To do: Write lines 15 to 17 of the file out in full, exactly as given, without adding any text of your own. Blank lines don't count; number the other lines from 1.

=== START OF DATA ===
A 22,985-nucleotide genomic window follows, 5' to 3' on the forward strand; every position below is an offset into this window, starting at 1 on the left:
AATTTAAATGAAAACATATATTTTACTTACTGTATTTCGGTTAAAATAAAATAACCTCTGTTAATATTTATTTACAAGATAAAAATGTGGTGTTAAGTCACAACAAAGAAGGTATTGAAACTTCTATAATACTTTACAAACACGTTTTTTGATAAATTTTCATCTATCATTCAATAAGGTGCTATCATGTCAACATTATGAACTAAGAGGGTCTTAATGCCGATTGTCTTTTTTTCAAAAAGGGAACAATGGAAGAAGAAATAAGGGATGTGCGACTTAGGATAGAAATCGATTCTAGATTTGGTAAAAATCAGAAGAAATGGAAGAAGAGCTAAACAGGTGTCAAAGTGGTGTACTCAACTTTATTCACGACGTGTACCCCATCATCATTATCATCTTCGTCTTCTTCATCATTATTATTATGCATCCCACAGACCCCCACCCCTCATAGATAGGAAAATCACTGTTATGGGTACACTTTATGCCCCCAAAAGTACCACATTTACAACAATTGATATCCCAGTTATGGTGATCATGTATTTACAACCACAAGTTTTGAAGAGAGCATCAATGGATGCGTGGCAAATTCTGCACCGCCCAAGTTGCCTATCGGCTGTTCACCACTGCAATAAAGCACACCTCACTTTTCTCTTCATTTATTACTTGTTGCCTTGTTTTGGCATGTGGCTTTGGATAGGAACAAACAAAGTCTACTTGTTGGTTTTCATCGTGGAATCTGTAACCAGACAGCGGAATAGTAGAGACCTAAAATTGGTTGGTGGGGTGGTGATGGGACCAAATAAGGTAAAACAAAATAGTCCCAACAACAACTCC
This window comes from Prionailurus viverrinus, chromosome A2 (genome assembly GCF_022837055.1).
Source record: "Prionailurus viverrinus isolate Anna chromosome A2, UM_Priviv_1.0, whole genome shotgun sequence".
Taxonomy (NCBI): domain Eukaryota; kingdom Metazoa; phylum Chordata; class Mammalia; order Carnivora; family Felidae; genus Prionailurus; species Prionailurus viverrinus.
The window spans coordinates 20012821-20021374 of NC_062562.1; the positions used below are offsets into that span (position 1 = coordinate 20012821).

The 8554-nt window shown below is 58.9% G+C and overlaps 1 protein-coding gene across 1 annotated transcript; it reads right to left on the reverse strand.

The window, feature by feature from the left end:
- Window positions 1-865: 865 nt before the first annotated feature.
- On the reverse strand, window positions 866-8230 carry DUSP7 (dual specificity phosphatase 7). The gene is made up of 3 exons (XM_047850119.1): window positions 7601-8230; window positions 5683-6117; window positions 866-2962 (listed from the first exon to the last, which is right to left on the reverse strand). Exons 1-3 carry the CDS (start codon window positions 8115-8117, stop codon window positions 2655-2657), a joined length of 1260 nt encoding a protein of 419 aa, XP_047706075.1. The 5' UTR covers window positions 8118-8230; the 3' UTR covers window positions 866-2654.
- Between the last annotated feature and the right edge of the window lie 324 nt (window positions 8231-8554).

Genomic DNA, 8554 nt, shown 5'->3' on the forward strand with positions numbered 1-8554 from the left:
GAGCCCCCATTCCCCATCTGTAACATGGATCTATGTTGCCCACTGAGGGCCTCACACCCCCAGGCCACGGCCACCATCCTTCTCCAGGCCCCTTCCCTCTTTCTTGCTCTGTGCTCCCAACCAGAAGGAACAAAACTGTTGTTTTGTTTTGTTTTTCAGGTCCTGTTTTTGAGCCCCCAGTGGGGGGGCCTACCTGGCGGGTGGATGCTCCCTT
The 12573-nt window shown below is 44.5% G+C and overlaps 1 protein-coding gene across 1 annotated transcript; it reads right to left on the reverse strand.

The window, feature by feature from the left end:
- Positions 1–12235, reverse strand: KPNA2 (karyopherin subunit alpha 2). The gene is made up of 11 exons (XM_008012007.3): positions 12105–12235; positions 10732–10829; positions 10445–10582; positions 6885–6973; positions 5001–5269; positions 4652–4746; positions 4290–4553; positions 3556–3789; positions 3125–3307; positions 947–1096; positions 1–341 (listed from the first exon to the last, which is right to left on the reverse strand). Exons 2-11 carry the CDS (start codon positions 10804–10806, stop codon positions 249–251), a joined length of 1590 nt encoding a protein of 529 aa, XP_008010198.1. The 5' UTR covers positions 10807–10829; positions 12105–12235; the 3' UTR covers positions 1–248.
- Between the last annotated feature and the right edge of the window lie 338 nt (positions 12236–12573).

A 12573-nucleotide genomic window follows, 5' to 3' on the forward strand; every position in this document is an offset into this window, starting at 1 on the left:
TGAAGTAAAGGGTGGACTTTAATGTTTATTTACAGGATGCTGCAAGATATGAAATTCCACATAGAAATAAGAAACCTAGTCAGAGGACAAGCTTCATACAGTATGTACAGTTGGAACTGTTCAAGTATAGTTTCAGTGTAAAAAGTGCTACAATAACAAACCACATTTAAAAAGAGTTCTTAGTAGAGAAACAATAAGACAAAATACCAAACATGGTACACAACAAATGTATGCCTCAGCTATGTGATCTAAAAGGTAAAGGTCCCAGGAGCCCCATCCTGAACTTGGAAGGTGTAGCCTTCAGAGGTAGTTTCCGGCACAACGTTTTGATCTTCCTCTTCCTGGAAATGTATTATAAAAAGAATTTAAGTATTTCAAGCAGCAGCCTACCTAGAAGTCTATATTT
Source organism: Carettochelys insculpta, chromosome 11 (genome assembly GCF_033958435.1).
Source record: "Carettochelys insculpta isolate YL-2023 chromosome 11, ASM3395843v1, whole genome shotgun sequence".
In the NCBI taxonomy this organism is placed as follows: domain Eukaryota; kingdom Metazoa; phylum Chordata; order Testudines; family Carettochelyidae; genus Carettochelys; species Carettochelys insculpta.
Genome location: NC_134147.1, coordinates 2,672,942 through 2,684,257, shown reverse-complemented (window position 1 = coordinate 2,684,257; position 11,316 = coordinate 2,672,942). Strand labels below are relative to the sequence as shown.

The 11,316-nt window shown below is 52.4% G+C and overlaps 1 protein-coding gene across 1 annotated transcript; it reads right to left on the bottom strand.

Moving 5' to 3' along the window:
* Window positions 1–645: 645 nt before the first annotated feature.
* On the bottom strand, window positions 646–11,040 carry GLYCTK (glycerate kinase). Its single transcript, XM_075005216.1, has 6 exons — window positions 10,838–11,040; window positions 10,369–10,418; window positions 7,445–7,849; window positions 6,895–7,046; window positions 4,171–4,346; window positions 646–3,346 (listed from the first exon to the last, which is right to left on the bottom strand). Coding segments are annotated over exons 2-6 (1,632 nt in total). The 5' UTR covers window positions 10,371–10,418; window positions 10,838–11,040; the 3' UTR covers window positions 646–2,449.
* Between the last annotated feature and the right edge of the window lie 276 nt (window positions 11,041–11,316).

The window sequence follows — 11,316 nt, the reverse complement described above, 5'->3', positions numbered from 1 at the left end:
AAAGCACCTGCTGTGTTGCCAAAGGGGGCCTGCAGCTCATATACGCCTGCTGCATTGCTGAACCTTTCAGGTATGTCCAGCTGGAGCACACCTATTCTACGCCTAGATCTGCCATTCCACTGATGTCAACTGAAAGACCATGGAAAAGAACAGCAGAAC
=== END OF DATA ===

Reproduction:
The window, feature by feature from the left end:
- Positions 1–12235, reverse strand: KPNA2 (karyopherin subunit alpha 2). The gene is made up of 11 exons (XM_008012007.3): positions 12105–12235; positions 10732–10829; positions 10445–10582; positions 6885–6973; positions 5001–5269; positions 4652–4746; positions 4290–4553; positions 3556–3789; positions 3125–3307; positions 947–1096; positions 1–341 (listed from the first exon to the last, which is right to left on the reverse strand). Exons 2-11 carry the CDS (start codon positions 10804–10806, stop codon positions 249–251), a joined length of 1590 nt encoding a protein of 529 aa, XP_008010198.1. The 5' UTR covers positions 10807–10829; positions 12105–12235; the 3' UTR covers positions 1–248.
- Between the last annotated feature and the right edge of the window lie 338 nt (positions 12236–12573).